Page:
Post refrigeration and first pasteurisation

I haven’t updated on the progress of the sake for a while, since there really hasn’t been anything too exciting happening. Since the last update, I have pastuerised the sake until the core temp hit 60C.


The sous vide has been invaluable throughout this process (and is great for cooking). Highly recommended.



After pasteurisation, it is no longer necessary to keep the sake refrigerated and it can now be stored at 10C-16C. One of the biggest issues I have encountered with the process so far is in trying to decant and siphon the sake from the settled rice lees. The auto siphon I have doesn’t work that well and filtering the sake through cheese cloth seems to help but it’s not perfect. I still ended up with a large amount of sediment in the bottom of the jugs.



One technique I am trying is to set up a filter with cheesecloth and a winemakers pressing bag, and am allowing the sake to drip filter through it. This actually seems to be working pretty well so I’ll keep an eye on it over the next 24 hours and if all is well, I’ll put the rest of the sake through it. In about a week, I will again siphon / decant and then pasteurise once more before finally bottling!


The sake is now being held at 2-3c. It will remain at that temp for the next 10 days.


During this time, I expect the fermentation to completely stop, and for the remaining sake lees to begin to separate from the clear sake.

End of secondary fermentation – Day 17

The secondary fermentation has finally come to and end. There are no more bubbles in the airlocks, so it’s time to move the sake into a refrigerator and keep it at 2-3C for 10 days. There may be some residual fermentation during this time, so the bottles will only be loosely capped. I have consolidated the three bottles into two (filled almost completely now) and have taken half a bottle for orizake.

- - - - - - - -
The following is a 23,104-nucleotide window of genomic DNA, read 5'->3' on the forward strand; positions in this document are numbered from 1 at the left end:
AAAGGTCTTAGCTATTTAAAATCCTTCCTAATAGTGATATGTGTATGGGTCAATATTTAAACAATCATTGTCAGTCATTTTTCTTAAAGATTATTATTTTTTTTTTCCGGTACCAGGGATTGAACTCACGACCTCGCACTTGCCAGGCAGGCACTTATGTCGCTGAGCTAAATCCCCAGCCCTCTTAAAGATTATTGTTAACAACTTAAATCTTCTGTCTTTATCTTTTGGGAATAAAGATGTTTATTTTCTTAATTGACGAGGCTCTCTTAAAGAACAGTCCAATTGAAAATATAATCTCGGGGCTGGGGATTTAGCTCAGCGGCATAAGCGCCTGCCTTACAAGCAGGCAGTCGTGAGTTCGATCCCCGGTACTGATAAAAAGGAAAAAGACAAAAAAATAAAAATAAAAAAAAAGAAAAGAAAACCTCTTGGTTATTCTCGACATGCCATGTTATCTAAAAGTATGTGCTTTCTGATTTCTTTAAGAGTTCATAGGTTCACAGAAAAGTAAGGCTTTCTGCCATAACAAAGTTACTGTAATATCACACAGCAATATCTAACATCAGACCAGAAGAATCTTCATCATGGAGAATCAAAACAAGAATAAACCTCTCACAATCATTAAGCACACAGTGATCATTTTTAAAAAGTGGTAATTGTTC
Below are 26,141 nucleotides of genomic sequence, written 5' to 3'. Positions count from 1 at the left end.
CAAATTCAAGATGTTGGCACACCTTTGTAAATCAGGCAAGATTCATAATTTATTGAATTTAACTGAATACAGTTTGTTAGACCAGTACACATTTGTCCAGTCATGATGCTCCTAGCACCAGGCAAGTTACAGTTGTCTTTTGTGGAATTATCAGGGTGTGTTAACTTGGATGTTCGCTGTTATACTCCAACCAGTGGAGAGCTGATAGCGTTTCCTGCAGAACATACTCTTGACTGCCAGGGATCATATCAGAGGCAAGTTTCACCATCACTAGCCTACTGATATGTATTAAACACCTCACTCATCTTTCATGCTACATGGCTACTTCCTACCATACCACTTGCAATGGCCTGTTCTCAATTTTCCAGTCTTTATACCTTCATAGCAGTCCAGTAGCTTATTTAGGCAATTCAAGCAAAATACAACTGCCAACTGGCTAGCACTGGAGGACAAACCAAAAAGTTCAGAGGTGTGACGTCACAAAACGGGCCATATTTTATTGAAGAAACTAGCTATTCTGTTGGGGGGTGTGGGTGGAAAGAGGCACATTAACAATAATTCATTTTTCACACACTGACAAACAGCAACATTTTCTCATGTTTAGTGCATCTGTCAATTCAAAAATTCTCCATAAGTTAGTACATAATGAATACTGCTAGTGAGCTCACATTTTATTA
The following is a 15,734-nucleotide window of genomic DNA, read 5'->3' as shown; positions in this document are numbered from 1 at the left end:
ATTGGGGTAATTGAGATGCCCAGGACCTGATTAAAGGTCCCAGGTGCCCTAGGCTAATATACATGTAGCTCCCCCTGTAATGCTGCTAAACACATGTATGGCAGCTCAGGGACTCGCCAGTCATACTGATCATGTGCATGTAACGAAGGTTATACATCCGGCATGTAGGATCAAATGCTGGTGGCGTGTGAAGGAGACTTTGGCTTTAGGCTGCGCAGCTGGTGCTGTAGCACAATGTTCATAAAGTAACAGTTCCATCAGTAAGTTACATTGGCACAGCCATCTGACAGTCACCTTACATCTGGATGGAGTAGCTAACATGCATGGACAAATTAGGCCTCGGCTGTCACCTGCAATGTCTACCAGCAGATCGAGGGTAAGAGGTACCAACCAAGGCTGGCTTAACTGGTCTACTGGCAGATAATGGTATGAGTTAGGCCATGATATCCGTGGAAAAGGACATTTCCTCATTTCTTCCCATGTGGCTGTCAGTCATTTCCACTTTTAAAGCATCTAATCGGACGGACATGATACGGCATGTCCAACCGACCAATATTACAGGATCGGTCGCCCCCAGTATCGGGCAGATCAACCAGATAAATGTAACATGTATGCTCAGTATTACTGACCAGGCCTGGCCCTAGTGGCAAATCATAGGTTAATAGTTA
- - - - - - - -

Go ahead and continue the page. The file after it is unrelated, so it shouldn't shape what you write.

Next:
You can see from the picture above how the sake and sediment have finally started to separate. It’s starting to look more like the sake you buy commercially. It tastes fantastic – I’m really amazed at how well it’s turned out. It’s very umami heavy – almost meaty (though that probably makes it sound less appealing).


Secondary fermentation – Day 9

The sake has been in glass jugs for 9 days now, finishing off the residual fermentation. The airlocks are still bubbling, and I expect this to continue for at least another 5 days or so.

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I’m keeping them cool by covering with a wet towel, and underneath I have 3 large bottles of ice.

醪 End of Moromi – Day 15

Today marked the end of the moromi or main ferment. I started by sanitising all the things.

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Idophor in all the glassware, the pouring container, funnel, my hands and basically anything going near the sake.